WHAT’S IT ABOUT?
Sergeant Brandon King (Ryan Phillippe) leads his squad home from a tour of duty in Iraq, to a pomp-filled heroes’ welcome, in Texas.
He celebrates his return to civilian life with fellow company members Tommy (Joseph Gordon-Levitt), Steve (Channing Tatum) and Steve’s fiancée – and Brandon’s old flame – Michele (Abbie Cornish).
But even as they are considering their futures, Brandon is told he has to go straight back to Iraq.
He’s thrown into turmoil – he can’t go back – he’s had enough – but there’s hardly any support for returning soldiers – and obviously none at all for those who go AWOL, for that’s the route Brandon ends up taking.
The waters are further muddied when Steve comes looking for Brandon and finds that his own fiancée is helping him hide from the authorities.
WHAT’S IT LIKE?
It’s been a long wait for Kimberly Peirce’s follow-up to the Oscar-winning Boys Don’t Cry, and again she’s delivered a powerful drama – this time a study not just of the effect war has on the soldiers in the field, but also the way they’re treated when they get home.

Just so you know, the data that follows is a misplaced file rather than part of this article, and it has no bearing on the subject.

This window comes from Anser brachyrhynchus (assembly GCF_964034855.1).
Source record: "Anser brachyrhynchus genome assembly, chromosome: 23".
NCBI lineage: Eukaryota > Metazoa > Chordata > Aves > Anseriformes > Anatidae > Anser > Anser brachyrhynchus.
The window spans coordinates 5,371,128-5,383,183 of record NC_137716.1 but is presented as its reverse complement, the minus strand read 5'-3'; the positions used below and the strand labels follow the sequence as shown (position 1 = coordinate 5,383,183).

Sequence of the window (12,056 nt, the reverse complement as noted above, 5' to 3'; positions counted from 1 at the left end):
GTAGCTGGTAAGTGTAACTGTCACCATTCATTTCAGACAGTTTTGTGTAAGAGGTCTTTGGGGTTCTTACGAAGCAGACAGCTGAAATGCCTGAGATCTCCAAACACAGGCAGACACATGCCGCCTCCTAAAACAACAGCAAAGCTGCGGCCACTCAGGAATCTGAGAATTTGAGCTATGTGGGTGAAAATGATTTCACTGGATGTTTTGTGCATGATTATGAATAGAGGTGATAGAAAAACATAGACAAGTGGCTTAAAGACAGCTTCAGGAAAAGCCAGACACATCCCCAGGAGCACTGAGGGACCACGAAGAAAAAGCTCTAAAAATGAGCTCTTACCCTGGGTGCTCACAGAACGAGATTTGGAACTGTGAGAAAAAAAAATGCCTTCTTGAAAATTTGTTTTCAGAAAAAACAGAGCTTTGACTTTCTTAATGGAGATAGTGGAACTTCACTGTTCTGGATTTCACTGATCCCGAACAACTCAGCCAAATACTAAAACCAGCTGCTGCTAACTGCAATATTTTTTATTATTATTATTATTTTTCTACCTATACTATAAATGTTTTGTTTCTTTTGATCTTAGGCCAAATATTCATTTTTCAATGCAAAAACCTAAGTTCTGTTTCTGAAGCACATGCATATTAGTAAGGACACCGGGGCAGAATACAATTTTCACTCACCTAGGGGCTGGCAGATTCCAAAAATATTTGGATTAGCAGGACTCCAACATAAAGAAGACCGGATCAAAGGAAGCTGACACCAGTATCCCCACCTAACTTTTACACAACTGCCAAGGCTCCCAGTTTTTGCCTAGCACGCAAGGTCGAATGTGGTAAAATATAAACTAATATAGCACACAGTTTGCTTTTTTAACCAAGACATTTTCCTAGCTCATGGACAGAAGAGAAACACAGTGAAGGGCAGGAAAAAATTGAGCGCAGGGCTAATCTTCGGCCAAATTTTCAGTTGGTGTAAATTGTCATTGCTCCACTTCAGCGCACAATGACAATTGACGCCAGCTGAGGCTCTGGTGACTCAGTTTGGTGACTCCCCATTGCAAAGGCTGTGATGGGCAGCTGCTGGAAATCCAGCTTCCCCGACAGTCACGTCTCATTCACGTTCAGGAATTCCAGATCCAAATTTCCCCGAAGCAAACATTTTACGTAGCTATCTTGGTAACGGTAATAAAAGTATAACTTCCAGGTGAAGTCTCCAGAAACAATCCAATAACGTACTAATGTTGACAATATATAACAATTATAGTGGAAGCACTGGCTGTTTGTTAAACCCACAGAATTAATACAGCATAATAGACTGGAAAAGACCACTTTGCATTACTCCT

It’s the latest in an ever-growing list of films examining the roles of American soldiers, who’ve been fighting in Iraq – and looking at the lasting effects of their experiences.
The film touches on many areas – the aftermath of war, the battle against the authorities, honour, love rivalries – on each one pushing the boundaries and becoming just a little overwrought.
Ryan Phillippe puts his heart into it but is perhaps a little too single-minded – Channing Tatum gives perhaps the most mature and complex performance of the piece.
It’s a brave, fresh attempt to study a familiar subject, with a necessarily bleak and raw feel, but it leaves you feeling emotionally drained, without giving you a sense that you’ve learned much or grown as a result of sharing their experiences.